Episode 8.           
          Rossi confirms that Betty Anderson is pregnant.

WA:       It's a long ride home for Rodney Harrington and Allison 
          Mackenzie.  They aren't talking much.  They've said about 
          all there is to say to one another at Tucker's Pond.  
          That's the "Lovers Lane" of Peyton Place. 
Intro:    The waterfront.  Breakers crashing against the rocks.  The 
          Harrington house.  Rodney is finally driving Allison home.  
          Tower clock sounds two times loudly and 9 more times more 
          softly with scene of George Anderson.  It is 11:00 pm.

Written by Franklin Barton and Theodore and Mathilde Ferro
Directed by Ted Post 
Scene 1:  George is downstairs in the Anderson livingroom pursuing 
          his lifelong hobby, drinking.  Julie is upstairs in bed.  
          Betty is pacing the floor in her bedroom, troubled. 
Scene 2:  Meanwhile, Dr. Rossi is walking Constance to her door.  She 
          observes to Rossi that this is Indian summer.  [Indian 
          Summer is a period of mild, warm, hazy weather following 
          the first frost of autumn].  He gives Constance the 
          rationale for his leaving New York City for Peyton Place, 
          Massachusetts.  They arrive at the house.  She invites him 
          in.  Inside, Constance calls for her daughter, Allison.  
          She offers Rossi a drink.  He notices the picture of the 
          purported Mr. Mackenzie.  He picks it up and looks at it 
          closely, and puts it back on the mantle.  They agree to 
          call each other "Michael" and "Connie." They sit and begin 
          to talk.  Rossi explains to Constance that he and Dr. 
          Donald Brooks were classmates in medical school.  He was 
          born in New York City and grew up there.  Constance hears a 
          car drive up.  She knows that Norman Harrington doesn't 
          have a car.  She looks out the window and sees that it is 
          Rodney Harrington. 
Scene 3:  Outside, still in the car, Allison and Rodney are talking.  
          She thanks Rodney for a lovely evening.  Then the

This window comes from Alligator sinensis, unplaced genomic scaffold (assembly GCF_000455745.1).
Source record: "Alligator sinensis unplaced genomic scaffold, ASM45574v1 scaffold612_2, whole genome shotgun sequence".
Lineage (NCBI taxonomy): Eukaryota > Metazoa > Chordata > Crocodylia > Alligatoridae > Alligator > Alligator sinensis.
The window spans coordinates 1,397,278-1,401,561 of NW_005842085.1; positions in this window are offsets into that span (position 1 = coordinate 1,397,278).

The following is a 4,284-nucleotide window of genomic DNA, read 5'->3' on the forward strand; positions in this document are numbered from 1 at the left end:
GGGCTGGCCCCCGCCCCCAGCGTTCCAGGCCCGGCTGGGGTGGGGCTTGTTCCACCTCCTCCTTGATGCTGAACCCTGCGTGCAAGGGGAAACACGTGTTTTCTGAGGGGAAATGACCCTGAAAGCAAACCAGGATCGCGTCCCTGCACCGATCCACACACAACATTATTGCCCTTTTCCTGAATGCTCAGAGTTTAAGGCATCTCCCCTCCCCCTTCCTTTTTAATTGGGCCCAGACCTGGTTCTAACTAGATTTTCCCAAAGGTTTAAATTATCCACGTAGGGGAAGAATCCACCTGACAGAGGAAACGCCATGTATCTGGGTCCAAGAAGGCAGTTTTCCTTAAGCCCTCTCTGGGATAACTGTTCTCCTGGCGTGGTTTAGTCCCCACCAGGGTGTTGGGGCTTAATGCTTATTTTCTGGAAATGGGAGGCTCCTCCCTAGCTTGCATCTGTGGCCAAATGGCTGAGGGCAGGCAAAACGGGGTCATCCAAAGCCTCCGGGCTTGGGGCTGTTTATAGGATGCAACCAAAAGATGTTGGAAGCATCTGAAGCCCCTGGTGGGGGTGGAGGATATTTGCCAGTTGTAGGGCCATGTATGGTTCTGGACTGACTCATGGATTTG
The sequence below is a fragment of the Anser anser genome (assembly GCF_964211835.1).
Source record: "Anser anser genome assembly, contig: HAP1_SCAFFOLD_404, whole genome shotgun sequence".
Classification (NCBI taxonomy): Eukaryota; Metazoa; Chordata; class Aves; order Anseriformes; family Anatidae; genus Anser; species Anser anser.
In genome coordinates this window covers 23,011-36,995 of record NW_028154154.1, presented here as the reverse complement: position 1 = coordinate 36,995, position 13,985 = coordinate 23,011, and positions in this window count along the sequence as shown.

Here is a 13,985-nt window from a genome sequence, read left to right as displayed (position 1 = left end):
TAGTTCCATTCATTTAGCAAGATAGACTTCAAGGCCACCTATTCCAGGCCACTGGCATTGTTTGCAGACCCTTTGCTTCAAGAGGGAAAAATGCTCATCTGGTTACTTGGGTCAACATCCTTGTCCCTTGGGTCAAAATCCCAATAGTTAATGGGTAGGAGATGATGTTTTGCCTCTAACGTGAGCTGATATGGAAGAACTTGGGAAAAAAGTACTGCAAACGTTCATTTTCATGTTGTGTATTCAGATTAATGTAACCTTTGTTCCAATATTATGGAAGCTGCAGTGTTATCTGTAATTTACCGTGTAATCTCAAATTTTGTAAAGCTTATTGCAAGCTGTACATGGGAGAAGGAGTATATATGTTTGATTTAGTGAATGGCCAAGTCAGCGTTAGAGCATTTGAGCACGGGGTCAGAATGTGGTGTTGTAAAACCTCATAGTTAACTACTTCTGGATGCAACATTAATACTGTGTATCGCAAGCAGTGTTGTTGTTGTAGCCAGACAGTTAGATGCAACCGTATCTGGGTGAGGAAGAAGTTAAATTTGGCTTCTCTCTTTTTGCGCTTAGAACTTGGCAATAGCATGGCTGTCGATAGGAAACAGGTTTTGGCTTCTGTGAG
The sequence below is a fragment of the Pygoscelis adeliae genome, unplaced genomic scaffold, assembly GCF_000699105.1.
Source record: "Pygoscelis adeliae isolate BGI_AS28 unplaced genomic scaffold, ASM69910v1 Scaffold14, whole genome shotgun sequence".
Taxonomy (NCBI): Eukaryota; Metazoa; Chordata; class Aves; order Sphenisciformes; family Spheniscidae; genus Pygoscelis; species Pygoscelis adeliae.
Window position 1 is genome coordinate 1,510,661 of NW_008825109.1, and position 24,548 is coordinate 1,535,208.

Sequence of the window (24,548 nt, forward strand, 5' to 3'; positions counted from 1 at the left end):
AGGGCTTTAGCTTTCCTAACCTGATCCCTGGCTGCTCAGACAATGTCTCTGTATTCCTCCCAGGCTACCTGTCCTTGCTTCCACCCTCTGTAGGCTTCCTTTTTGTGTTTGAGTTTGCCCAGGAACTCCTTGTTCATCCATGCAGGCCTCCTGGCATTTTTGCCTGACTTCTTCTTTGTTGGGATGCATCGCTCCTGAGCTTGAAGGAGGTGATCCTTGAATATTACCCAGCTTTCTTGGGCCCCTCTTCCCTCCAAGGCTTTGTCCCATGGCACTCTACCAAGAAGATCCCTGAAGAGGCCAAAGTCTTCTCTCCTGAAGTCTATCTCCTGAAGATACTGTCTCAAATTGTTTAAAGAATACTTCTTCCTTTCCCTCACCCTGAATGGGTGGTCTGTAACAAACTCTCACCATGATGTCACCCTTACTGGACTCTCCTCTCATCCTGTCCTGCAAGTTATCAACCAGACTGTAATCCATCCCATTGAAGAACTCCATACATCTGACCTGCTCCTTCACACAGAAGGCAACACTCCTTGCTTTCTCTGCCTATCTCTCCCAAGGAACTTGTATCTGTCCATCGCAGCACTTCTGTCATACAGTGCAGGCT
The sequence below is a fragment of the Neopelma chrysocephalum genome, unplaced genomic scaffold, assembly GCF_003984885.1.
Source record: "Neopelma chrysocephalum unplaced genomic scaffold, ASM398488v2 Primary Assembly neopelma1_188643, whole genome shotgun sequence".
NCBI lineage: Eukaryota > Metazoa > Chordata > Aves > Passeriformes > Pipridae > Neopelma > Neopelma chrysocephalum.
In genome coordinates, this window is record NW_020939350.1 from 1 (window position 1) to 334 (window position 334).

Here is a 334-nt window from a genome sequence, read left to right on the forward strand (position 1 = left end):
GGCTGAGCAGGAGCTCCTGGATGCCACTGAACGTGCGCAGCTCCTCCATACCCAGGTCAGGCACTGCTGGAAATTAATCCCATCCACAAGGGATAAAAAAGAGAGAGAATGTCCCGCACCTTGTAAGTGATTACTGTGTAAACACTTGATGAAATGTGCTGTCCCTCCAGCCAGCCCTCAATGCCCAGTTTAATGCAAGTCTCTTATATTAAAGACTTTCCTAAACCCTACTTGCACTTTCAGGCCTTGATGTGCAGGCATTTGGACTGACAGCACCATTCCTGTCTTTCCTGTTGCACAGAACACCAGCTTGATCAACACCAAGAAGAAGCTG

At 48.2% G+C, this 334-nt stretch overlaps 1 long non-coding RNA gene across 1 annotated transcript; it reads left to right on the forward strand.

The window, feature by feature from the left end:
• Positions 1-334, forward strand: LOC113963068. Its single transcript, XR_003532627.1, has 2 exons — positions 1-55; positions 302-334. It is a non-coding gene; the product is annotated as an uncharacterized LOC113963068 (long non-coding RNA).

conversation takes a downturn. 
Scene 4:  Allison comes in the house and greets her mother and Dr. 
          Rossi.  He exits gracefully by telling Constance that he'll 
          see her tomorrow at the festival.  Allison goes up to her 
          room and lies on the bed to have a private cry.  Constance 
          goes up to Allison's room.  She asks her mother why she 
          can't be like other girls.  She talks about how her mother 
          hasn't loved anybody for 18 years. 
Scene 5:  The next morning, the tower bell is sounding.  In Rossi's 
          private office, in the Peyton Professional Building, which 
          used to be Dr. Donald Brooks office, Dr. Rossi talks with 
          Betty.  He tells her that he is certain that she is 
          pregnant.  This is her second visit concerning the 
          pregnancy.  He asks her where she is going.  She is not 
          sure.  Betty leaves and walks by the Pillory. 

          On the square, Rossi meets up with Matthew Swain and his 
          faithful dog, Rip.  This is the day of the Founders Day 
          Festival.  They are outside the Book Gallery.  A window 
          sign reads "Constance Mackenzie Art Objects."  Matthew 
          observes how fine a display it is.  Laura Brooks drives up 
          in her convertible and invites Matthew and Michael to 
          "Sunday brunch at the Harrington house."  Matthew declines 
          and Michael accepts.  He says he needs to speak to Leslie